Geoffrey Riley

News Director | Jefferson Exchange Host

Geoffrey Riley began practicing journalism in the State of Jefferson nearly three decades ago, as a reporter and anchor for a Medford TV station. It was about the same time that he began listening to Jefferson Public Radio, and thought he might one day work there. He was right.

Geoff came to JPR as a backup host on The Jefferson Exchange in late 2000, and he assumed the full-time host job at the beginning of 2010. The two hours of the Exchange allow him to join our listeners in exploring issues both large and small, local and global. In addition to hosting The Exchange, Geoff oversees JPR’s news department as its News Director.

Geoff is a New York native, with stints in broadcast news in Missouri, Alabama, and Wisconsin before his arrival in Oregon. He is a graduate of the University of Missouri School of Journalism.

Forest Service/Public Domain

Jumping out of a plane to fight a fire sounds like a military response. 

Funny you should mention it: the practice of smokejumping did, in fact, begin in the shadow of World War II. 

The war ended long ago, but the practice did not. 

Sometimes the best way to fight a fire in a remote area is by dropping people and equipment from a plane (with parachutes).  The Siskiyou Smokejumper Base Museum near Cave Junction lays out the history of smokejumpers. 

The pointer recently moved another click to the right: fire danger is now High in much of the region. 

It is now a question of when, not if, firefighters get busy keeping wildfires from growing out of control. 

The strategy involves heavy use of aircraft these days. 

The Rogue River-Siskiyou National Forest and Oregon Department of Forestry are among the agencies and jurisdictions that keep firefighters on standby for the ground and the air. 

W.W. Norton Books

Practically overnight, Zika virus has gone from "what's that?" to "oh no, Zika?" 

From the justified concerns about birth defects, to athletes declining to participate in the Olympics out of Zika fears, the virus is now a major health issue worldwide. 

New York Times science reporter Donald G. McNeil, Jr. cuts through the hype and examines the very real concerns with the disease in his book Zika


Basic Rights Oregon works hard to ensure the rights of members of the LGBTQ community. 

And for nearly a decade, it has been counting gains in those rights, under the direction of Executive Director Jeana Frazzini. 

During Frazzini's tenure, LGBTQ people racked up victories in a number of policy areas, all the way up to marriage equality. 

Frazzini steps down from her role at BRO in a matter of days. 

Victor M. Vicente Selvas/Wikimedia

Irrigation is not a new idea, but farmers in our region once got through the growing season without it.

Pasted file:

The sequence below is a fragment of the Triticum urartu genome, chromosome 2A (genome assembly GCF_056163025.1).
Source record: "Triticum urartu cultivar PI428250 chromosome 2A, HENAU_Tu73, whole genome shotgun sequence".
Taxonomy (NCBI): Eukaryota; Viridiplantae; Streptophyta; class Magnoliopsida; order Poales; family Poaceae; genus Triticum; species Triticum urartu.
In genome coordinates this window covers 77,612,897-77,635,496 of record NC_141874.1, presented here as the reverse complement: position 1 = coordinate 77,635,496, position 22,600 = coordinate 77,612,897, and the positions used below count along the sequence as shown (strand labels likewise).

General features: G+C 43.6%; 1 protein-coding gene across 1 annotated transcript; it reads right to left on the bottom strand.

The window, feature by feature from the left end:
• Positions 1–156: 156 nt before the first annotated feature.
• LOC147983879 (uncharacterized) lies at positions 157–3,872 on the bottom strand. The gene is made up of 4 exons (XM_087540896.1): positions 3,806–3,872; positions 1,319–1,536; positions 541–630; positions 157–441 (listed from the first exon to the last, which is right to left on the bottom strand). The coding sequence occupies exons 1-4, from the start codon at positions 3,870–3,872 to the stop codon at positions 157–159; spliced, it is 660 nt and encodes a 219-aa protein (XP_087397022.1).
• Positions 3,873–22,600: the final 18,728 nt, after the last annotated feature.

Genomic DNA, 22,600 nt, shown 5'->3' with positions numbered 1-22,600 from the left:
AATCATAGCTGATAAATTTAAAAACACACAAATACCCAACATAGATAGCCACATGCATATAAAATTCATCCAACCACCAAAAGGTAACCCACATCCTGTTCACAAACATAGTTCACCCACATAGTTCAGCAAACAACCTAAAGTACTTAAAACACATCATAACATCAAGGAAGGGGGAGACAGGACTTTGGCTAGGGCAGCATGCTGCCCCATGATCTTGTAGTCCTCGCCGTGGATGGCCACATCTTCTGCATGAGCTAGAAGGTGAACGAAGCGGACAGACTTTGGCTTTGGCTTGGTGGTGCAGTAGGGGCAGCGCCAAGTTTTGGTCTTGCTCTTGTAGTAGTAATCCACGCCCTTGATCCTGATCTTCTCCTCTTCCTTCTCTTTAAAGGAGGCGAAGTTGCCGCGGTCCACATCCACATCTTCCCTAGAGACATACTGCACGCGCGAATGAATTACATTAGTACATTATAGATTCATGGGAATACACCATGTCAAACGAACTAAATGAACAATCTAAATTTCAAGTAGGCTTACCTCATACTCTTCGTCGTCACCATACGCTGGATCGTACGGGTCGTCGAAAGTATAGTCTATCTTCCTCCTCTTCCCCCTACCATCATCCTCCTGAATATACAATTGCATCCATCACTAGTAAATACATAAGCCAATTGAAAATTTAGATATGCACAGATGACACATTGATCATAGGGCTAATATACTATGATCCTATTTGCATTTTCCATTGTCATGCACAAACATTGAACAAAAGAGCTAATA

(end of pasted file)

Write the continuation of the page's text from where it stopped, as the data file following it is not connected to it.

Dryland farming, it's called; and it requires careful choices in crops and careful conservation of water. 

Dryland farming is still practiced at the Hanley Farm of the Southern Oregon Historical Society.  It involves a LOT of mulch. 

Hanley Farm Agricultural Manager Rion Glynn visits with details of the work... and the results.  

Viking Press

Lessons we learn in childhood tend to stick with us. Stove tops burn. Dogs bite. Some lessons, though, can keep us stuck in unfulfilling pursuits in adulthood.

Author Rosamund Stone Zander says the stories we write may keep us from enjoying each other and ourselves.

Her latest book is Pathways to Possibility


Independence Day marks a day of freedom from live broadcasting for the Exchange crew. 

While we're out enjoying parades and fireworks (or just catching up on sleep), you can catch up on a couple of programs from the past. 

At 8: Marcus Rediker tells the story of the slaves who mutinied against their captors, in The Amistad Rebellion

At 9: Stephanie Coontz recalls the early days of the feminist movement of the 1960s in her book A Strange Stirring

Benjamin Esham/Wikimedia

July is here, and independence celebrations abound!  We add fireworks shows to the entertainment list with this month's First Friday segment. 

Any Friday is something of an event. First Friday is a slightly bigger deal in the arts world, as several communities in our region observe First Friday Art Walks. 

The Exchange goes with the flow, with our monthly First Friday Arts segment. 

We open the phone lines (800-838-3760) and invite arts organizations from throughout the listening area to call in with details of arts events in the coming weeks... from fine art to open mike nights, all arts events are fair game. 

It helps that the word "mural" is the same in Spanish. 

Because Ashland unveiled a new one this week, on the pedestrian walkway known as Calle Guanajuato. 

The  name comes from Ashland's sister city in Mexico, which also provided the mural painter. 

Laura Rangel Villaseñor--she prefers Loreta--came north to work on the project and see its unveiling.